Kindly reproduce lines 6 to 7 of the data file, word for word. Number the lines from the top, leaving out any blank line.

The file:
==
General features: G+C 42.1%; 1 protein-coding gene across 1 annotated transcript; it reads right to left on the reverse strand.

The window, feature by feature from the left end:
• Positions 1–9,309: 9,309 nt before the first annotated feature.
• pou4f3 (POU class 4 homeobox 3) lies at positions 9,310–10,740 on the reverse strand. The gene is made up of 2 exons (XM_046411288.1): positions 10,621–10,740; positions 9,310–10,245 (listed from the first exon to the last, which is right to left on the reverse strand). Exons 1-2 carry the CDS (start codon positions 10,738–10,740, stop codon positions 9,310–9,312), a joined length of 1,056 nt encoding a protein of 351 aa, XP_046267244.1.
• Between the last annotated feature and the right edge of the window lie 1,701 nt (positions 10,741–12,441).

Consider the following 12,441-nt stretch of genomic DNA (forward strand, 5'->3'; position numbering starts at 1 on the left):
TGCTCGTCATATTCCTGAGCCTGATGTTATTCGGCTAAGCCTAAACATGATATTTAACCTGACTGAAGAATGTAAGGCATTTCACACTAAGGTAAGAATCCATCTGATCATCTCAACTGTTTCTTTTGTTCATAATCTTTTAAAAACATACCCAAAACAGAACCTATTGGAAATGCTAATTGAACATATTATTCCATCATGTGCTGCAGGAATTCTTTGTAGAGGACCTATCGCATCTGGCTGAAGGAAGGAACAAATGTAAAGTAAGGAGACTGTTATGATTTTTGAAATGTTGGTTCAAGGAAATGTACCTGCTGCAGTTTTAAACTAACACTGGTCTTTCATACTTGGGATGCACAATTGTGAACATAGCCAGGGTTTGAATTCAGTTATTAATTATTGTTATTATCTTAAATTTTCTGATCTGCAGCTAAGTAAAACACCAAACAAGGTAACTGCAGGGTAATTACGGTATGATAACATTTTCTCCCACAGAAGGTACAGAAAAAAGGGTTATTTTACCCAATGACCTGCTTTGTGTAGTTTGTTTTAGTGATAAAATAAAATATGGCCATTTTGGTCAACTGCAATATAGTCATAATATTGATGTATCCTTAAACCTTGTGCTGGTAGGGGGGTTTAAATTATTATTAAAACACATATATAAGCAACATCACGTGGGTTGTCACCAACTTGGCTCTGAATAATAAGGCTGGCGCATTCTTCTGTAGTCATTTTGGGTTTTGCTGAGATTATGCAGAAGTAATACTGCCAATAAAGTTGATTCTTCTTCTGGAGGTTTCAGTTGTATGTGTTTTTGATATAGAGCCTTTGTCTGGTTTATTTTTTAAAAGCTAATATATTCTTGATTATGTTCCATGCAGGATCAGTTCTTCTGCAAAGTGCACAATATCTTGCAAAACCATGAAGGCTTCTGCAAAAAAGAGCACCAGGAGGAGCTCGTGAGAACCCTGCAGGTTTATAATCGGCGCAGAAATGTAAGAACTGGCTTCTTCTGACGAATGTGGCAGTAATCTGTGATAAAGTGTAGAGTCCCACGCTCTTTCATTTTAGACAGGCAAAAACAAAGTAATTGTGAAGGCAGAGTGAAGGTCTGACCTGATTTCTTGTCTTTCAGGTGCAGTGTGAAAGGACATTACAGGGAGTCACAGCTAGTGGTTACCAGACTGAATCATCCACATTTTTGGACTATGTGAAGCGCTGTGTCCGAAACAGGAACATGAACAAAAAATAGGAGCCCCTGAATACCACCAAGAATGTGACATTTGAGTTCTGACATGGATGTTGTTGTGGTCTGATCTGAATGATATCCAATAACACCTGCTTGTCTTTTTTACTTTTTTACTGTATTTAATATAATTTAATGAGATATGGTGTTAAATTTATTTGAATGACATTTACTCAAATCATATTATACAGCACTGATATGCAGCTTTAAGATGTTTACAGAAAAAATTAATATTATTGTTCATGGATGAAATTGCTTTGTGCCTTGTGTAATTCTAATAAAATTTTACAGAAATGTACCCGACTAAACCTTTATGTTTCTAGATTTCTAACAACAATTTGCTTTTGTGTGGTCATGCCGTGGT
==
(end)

Consider the following 12,441-nt stretch of genomic DNA (forward strand, 5'->3'; position numbering starts at 1 on the left):
TGCTCGTCATATTCCTGAGCCTGATGTTATTCGGCTAAGCCTAAACATGATATTTAACCTGACTGAAGAATGTAAGGCATTTCACACTAAGGTAAGAATCCATCTGATCATCTCAACTGTTTCTTTTGTTCATAATCTTTTAAAAACATACCCAAAACAGAACCTATTGGAAATGCTAATTGAACATATTATTCCATCATGTGCTGCAGGAATTCTTTGTAGAGGACCTATCGCATCTGGCTGAAGGAAGGAACAAATGTAAAGTAAGGAGACTGTTATGATTTTTGAAATGTTGGTTCAAGGAAATGTACCTGCTGCAGTTTTAAACTAACACTGGTCTTTCATACTTGGGATGCACAATTGTGAACATAGCCAGGGTTTGAATTCAGTTATTAATTATTGTTATTATCTTAAATTTTCTGATCTGCAGCTAAGTAAAACACCAAACAAGGTAACTGCAGGGTAATTACGGTATGATAACATTTTCTCCCACAGAAGGTACAGAAAAAAGGGTTATTTTACCCAATGACCTGCTTTGTGTAGTTTGTTTTAGTGATAAAATAAAATATGGCCATTTTGGTCAACTGCAATATAGTCATAATATTGATGTATCCTTAAACCTTGTGCTGGTAGGGGGGTTTAAATTATTATTAAAACACATATATAAGCAACATCACGTGGGTTGTCACCAACTTGGCTCTGAATAATAAGGCTGGCGCATTCTTCTGTAGTCATTTTGGGTTTTGCTGAGATTATGCAGAAGTAATACTGCCAATAAAGTTGATTCTTCTTCTGGAGGTTTCAGTTGTATGTGTTTTTGATATAGAGCCTTTGTCTGGTTTATTTTTTAAAAGCTAATATATTCTTGATTATGTTCCATGCAGGATCAGTTCTTCTGCAAAGTGCACAATATCTTGCAAAACCATGAAGGCTTCTGCAAAAAAGAGCACCAGGAGGAGCTCGTGAGAACCCTGCAGGTTTATAATCGGCGCAGAAATGTAAGAACTGGCTTCTTCTGACGAATGTGGCAGTAATCTGTGATAAAGTGTAGAGTCCCACGCTCTTTCATTTTAGACAGGCAAAAACAAAGTAATTGTGAAGGCAGAGTGAAGGTCTGACCTGATTTCTTGTCTTTCAGGTGCAGTGTGAAAGGACATTACAGGGAGTCACAGCTAGTGGTTACCAGACTGAATCATCCACATTTTTGGACTATGTGAAGCGCTGTGTCCGAAACAGGAACATGAACAAAAAATAGGAGCCCCTGAATACCACCAAGAATGTGACATTTGAGTTCTGACATGGATGTTGTTGTGGTCTGATCTGAATGATATCCAATAACACCTGCTTGTCTTTTTTACTTTTTTACTGTATTTAATATAATTTAATGAGATATGGTGTTAAATTTATTTGAATGACATTTACTCAAATCATATTATACAGCACTGATATGCAGCTTTAAGATGTTTACAGAAAAAATTAATATTATTGTTCATGGATGAAATTGCTTTGTGCCTTGTGTAATTCTAATAAAATTTTACAGAAATGTACCCGACTAAACCTTTATGTTTCTAGATTTCTAACAACAATTTGCTTTTGTGTGGTCATGCCGTGGT